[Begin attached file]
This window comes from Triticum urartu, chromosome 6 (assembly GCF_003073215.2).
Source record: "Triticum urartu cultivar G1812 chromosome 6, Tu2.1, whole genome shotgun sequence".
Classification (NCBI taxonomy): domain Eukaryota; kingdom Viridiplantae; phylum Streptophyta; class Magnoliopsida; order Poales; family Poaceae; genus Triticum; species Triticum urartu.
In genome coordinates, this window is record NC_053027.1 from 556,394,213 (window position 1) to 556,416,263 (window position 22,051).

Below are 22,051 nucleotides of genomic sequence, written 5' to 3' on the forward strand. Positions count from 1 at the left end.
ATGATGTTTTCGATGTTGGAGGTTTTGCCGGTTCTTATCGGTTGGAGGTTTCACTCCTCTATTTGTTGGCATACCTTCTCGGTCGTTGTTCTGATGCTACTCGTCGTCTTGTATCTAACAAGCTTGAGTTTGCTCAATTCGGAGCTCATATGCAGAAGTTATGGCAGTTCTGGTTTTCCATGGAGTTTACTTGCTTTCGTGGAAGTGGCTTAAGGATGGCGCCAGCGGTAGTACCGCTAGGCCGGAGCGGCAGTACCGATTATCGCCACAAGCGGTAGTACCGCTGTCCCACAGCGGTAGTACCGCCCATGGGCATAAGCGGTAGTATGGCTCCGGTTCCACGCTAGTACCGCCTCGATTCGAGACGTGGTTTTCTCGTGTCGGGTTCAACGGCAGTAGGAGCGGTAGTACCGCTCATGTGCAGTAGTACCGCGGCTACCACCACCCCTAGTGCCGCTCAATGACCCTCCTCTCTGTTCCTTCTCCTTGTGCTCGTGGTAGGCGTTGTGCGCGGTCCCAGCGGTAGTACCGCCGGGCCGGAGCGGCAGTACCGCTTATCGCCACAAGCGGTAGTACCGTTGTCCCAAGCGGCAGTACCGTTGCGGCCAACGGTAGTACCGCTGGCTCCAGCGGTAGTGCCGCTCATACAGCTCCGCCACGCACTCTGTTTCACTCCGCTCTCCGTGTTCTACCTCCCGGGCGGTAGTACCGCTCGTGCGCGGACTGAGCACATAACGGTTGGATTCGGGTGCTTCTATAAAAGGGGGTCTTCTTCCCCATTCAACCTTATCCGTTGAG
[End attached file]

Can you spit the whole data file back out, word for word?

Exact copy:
This window comes from Triticum urartu, chromosome 6 (assembly GCF_003073215.2).
Source record: "Triticum urartu cultivar G1812 chromosome 6, Tu2.1, whole genome shotgun sequence".
Classification (NCBI taxonomy): domain Eukaryota; kingdom Viridiplantae; phylum Streptophyta; class Magnoliopsida; order Poales; family Poaceae; genus Triticum; species Triticum urartu.
In genome coordinates, this window is record NC_053027.1 from 556,394,213 (window position 1) to 556,416,263 (window position 22,051).

Below are 22,051 nucleotides of genomic sequence, written 5' to 3' on the forward strand. Positions count from 1 at the left end.
ATGATGTTTTCGATGTTGGAGGTTTTGCCGGTTCTTATCGGTTGGAGGTTTCACTCCTCTATTTGTTGGCATACCTTCTCGGTCGTTGTTCTGATGCTACTCGTCGTCTTGTATCTAACAAGCTTGAGTTTGCTCAATTCGGAGCTCATATGCAGAAGTTATGGCAGTTCTGGTTTTCCATGGAGTTTACTTGCTTTCGTGGAAGTGGCTTAAGGATGGCGCCAGCGGTAGTACCGCTAGGCCGGAGCGGCAGTACCGATTATCGCCACAAGCGGTAGTACCGCTGTCCCACAGCGGTAGTACCGCCCATGGGCATAAGCGGTAGTATGGCTCCGGTTCCACGCTAGTACCGCCTCGATTCGAGACGTGGTTTTCTCGTGTCGGGTTCAACGGCAGTAGGAGCGGTAGTACCGCTCATGTGCAGTAGTACCGCGGCTACCACCACCCCTAGTGCCGCTCAATGACCCTCCTCTCTGTTCCTTCTCCTTGTGCTCGTGGTAGGCGTTGTGCGCGGTCCCAGCGGTAGTACCGCCGGGCCGGAGCGGCAGTACCGCTTATCGCCACAAGCGGTAGTACCGTTGTCCCAAGCGGCAGTACCGTTGCGGCCAACGGTAGTACCGCTGGCTCCAGCGGTAGTGCCGCTCATACAGCTCCGCCACGCACTCTGTTTCACTCCGCTCTCCGTGTTCTACCTCCCGGGCGGTAGTACCGCTCGTGCGCGGACTGAGCACATAACGGTTGGATTCGGGTGCTTCTATAAAAGGGGGTCTTCTTCCCCATTCAACCTTATCCGTTGAG